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Circ Res. 1999 Aug 20;85(4):338-48.

Evidence from a novel human cell clone that adult vascular smooth muscle cells can convert reversibly between noncontractile and contractile phenotypes.

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  • 1Vascular Biology Group, John P. Robarts Research Institute.

Abstract

Smooth muscle cells (SMCs) perform diverse functions that can be categorized as contractile and synthetic. A traditional model holds that these distinct functions are performed by the same cell, by virtue of its capacity for bidirectional modulation of phenotype. However, this model has been challenged, in part because there is no physiological evidence that an adult synthetic SMC can acquire the ability to contract. We sought evidence for this by cloning adult SMCs from human internal thoracic artery. One clone, HITB5, expressed smooth muscle alpha-actin, smooth myosin heavy chains, heavy caldesmon, and calponin and showed robust calcium transients in response to histamine and angiotensin II, which confirmed intact transmembrane signaling cascades. On serum withdrawal, these cells adopted an elongated and spindle-shaped morphology, random migration slowed, extracellular matrix protein production fell, and cell proliferation and [(3)H]thymidine incorporation fell to near 0. Cell viability was not compromised, however; in fact, apoptosis rate fell significantly. In this state, agonist-induced elevation of cytoplasmic calcium was even more pronounced and was accompanied by SMC contraction. Readdition of 10% serum completely returned HITB5 cells to a noncontractile, proliferative phenotype. Contractile protein expression increased after serum withdrawal, although modestly, which suggested that the switch to contractile function involved reorganization or sensitization of existing contractile structures. To our knowledge, the physiological properties of HITB5 SMCs provide the first direct demonstration that cultured human adult SMCs can convert between a synthetic, noncontracting state and a contracting state. HITB5 cells should be valuable for characterizing the basis of this critical transition.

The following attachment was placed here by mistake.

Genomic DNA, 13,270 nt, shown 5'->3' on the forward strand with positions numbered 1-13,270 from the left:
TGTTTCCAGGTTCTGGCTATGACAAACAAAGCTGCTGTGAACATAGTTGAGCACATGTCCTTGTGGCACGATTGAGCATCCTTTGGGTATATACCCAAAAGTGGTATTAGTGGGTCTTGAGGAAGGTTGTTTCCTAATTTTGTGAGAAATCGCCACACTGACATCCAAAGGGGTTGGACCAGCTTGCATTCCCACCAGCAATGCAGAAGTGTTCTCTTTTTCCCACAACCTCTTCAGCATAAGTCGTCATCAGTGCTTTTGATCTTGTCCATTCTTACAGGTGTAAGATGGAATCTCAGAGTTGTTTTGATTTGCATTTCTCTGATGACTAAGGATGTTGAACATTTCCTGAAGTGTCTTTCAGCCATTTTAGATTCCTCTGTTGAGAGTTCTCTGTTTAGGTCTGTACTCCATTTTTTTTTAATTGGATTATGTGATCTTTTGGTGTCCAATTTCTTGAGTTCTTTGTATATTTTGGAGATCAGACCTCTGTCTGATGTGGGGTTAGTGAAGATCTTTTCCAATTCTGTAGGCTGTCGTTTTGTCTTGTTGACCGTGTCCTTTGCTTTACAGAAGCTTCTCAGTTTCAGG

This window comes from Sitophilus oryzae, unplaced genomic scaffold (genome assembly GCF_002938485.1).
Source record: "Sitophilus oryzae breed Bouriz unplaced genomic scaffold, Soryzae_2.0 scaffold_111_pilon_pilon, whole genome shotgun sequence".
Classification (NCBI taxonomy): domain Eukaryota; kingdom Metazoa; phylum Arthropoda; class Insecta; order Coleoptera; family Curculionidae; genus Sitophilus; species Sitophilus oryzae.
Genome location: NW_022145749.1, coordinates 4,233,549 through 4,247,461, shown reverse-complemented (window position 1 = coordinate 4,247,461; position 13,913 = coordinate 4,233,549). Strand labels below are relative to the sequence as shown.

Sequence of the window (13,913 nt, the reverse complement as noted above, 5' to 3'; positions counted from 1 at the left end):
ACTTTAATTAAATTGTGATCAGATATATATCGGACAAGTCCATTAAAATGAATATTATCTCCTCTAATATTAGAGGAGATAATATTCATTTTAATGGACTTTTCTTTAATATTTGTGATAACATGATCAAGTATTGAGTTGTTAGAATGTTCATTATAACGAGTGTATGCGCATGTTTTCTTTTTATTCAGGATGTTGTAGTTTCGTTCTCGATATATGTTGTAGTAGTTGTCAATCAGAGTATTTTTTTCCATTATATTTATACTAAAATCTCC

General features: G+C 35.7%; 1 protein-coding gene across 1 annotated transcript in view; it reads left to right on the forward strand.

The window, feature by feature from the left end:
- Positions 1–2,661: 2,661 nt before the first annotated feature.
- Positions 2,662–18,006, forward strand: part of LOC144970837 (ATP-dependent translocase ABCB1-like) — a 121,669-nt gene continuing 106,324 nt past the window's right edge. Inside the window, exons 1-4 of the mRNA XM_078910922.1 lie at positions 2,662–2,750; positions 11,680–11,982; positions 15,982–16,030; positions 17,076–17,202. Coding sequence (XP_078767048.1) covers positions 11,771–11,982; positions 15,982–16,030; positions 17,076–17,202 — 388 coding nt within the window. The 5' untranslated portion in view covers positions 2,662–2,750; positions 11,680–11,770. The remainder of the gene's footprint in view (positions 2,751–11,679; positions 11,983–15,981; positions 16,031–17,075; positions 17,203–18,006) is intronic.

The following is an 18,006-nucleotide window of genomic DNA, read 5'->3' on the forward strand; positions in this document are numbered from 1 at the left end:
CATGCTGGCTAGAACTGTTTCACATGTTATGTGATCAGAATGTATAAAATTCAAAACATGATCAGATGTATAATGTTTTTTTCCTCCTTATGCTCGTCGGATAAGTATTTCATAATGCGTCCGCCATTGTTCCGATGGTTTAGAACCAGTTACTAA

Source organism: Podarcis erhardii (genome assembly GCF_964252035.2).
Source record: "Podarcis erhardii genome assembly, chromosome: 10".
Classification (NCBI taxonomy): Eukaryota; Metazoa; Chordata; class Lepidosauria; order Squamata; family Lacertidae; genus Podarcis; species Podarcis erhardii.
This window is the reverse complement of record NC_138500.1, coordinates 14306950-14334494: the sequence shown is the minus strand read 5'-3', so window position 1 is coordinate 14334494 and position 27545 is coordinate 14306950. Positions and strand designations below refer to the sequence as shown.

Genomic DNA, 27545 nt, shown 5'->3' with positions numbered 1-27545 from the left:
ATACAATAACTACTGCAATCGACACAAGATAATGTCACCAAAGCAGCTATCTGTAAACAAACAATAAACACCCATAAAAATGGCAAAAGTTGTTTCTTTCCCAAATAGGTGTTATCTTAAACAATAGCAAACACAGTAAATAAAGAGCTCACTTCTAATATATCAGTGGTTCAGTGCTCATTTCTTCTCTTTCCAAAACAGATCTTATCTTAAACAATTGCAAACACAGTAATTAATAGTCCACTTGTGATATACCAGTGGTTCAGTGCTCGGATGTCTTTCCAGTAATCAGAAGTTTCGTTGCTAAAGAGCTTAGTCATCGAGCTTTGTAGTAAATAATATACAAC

PMID:
10455062
[PubMed - indexed for MEDLINE]
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